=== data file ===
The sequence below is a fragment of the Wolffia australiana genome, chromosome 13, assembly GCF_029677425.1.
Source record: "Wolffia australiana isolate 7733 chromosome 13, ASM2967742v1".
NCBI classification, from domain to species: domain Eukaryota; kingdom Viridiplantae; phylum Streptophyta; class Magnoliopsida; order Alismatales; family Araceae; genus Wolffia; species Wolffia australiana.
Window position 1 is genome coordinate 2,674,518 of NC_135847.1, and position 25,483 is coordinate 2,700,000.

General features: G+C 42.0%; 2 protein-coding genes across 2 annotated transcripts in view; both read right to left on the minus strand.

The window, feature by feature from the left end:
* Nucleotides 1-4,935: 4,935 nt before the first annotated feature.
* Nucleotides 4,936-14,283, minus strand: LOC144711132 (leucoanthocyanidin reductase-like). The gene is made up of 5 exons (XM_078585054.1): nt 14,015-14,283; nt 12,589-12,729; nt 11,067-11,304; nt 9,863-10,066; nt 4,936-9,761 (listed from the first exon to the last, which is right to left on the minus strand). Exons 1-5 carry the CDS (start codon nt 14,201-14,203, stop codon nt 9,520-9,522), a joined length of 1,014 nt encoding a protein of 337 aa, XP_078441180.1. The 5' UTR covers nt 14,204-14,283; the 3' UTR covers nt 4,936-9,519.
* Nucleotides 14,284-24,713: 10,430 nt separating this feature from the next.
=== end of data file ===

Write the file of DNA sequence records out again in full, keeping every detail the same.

The sequence below is a fragment of the Wolffia australiana genome, chromosome 13, assembly GCF_029677425.1.
Source record: "Wolffia australiana isolate 7733 chromosome 13, ASM2967742v1".
NCBI classification, from domain to species: domain Eukaryota; kingdom Viridiplantae; phylum Streptophyta; class Magnoliopsida; order Alismatales; family Araceae; genus Wolffia; species Wolffia australiana.
Window position 1 is genome coordinate 2,674,518 of NC_135847.1, and position 25,483 is coordinate 2,700,000.

General features: G+C 42.0%; 2 protein-coding genes across 2 annotated transcripts in view; both read right to left on the minus strand.

The window, feature by feature from the left end:
* Nucleotides 1-4,935: 4,935 nt before the first annotated feature.
* Nucleotides 4,936-14,283, minus strand: LOC144711132 (leucoanthocyanidin reductase-like). The gene is made up of 5 exons (XM_078585054.1): nt 14,015-14,283; nt 12,589-12,729; nt 11,067-11,304; nt 9,863-10,066; nt 4,936-9,761 (listed from the first exon to the last, which is right to left on the minus strand). Exons 1-5 carry the CDS (start codon nt 14,201-14,203, stop codon nt 9,520-9,522), a joined length of 1,014 nt encoding a protein of 337 aa, XP_078441180.1. The 5' UTR covers nt 14,204-14,283; the 3' UTR covers nt 4,936-9,519.
* Nucleotides 14,284-24,713: 10,430 nt separating this feature from the next.